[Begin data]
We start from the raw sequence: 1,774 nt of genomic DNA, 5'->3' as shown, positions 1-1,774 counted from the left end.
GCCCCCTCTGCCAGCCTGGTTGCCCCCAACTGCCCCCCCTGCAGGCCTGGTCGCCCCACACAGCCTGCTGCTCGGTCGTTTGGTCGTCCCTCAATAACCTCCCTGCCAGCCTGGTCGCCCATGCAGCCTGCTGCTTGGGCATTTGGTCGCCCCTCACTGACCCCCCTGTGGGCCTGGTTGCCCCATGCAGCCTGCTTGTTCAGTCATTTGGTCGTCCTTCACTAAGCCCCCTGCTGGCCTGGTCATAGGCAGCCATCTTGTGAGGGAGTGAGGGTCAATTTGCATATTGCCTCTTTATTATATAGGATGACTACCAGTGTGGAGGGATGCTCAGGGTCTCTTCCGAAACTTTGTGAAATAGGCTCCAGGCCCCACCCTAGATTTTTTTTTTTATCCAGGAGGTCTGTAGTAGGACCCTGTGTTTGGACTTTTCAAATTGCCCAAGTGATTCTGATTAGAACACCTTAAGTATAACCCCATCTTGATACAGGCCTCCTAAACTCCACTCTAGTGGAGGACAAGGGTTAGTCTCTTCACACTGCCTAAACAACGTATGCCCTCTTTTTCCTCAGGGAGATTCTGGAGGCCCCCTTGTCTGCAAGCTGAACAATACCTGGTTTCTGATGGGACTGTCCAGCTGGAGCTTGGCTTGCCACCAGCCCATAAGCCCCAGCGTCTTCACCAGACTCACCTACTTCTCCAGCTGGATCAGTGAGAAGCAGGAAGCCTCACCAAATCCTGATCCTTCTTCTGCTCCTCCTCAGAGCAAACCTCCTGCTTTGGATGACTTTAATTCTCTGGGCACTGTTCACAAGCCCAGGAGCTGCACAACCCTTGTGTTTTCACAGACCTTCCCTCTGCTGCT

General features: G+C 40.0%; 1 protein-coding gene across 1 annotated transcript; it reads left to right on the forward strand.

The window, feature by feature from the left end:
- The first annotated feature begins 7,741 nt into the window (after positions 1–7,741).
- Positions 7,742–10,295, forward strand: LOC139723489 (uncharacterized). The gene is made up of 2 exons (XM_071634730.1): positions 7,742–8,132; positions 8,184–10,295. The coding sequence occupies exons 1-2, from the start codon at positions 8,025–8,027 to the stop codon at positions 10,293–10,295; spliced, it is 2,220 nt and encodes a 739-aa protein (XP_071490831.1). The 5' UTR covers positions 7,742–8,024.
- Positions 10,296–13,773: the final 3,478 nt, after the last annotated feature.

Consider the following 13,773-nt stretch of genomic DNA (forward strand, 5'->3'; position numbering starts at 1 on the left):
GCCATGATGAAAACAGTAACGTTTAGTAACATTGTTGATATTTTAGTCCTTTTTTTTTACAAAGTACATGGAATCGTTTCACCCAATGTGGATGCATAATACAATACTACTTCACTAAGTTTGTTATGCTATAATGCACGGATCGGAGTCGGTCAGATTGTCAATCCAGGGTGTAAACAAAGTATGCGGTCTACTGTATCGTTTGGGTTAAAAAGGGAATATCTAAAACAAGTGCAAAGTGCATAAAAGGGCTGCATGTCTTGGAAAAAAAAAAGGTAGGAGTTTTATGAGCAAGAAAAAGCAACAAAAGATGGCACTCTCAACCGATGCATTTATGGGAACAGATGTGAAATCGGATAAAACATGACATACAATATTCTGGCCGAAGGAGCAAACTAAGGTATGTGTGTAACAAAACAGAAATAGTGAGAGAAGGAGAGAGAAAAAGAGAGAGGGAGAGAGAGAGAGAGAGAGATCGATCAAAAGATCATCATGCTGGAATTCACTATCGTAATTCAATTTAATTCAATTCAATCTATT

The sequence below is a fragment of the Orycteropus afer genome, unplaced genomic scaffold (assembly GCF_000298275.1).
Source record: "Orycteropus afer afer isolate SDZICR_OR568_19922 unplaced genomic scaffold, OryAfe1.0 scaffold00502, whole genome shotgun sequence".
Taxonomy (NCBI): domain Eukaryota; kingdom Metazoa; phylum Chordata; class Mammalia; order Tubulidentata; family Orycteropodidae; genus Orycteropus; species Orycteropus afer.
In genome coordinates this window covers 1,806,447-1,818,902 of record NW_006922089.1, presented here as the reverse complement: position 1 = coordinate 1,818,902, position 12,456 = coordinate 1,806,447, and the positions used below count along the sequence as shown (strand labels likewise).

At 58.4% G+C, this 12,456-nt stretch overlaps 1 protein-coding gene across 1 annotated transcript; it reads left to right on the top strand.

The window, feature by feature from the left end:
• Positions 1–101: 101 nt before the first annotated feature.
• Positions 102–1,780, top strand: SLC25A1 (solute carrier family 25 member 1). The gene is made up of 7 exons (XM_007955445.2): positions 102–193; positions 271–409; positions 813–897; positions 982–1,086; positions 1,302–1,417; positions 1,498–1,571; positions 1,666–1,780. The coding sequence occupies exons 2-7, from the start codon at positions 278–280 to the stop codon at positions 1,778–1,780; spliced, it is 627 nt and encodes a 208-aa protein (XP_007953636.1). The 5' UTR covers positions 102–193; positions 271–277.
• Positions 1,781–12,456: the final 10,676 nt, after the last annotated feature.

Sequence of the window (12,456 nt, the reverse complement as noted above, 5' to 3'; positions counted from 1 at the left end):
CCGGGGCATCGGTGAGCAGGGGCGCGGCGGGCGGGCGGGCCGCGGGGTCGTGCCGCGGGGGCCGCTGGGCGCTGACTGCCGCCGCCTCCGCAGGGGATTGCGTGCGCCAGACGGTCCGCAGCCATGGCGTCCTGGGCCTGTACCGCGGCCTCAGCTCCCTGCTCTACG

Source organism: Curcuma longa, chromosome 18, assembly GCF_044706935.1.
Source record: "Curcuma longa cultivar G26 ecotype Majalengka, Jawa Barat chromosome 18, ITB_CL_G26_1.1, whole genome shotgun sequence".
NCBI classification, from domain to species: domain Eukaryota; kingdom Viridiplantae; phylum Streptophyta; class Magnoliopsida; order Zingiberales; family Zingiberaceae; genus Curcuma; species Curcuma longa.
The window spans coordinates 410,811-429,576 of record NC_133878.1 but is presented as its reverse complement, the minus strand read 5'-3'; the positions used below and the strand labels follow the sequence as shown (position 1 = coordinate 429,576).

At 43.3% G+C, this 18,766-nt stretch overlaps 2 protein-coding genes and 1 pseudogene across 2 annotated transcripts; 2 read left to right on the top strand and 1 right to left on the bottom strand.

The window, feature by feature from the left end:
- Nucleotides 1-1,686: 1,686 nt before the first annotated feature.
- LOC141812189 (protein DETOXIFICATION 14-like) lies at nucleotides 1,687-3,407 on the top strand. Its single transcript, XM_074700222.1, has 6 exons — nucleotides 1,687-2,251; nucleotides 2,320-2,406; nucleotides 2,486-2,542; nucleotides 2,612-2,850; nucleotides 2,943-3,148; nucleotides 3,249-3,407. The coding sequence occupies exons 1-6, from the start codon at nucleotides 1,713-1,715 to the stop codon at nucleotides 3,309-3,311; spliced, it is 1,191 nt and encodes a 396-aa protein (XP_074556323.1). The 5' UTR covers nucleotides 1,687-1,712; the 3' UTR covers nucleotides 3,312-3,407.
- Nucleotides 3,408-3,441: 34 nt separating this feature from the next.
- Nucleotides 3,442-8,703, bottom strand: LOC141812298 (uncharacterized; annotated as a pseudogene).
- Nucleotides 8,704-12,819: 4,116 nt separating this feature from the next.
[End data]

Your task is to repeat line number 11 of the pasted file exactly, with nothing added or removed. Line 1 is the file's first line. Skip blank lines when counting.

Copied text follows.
Source record: "Orycteropus afer afer isolate SDZICR_OR568_19922 unplaced genomic scaffold, OryAfe1.0 scaffold00502, whole genome shotgun sequence".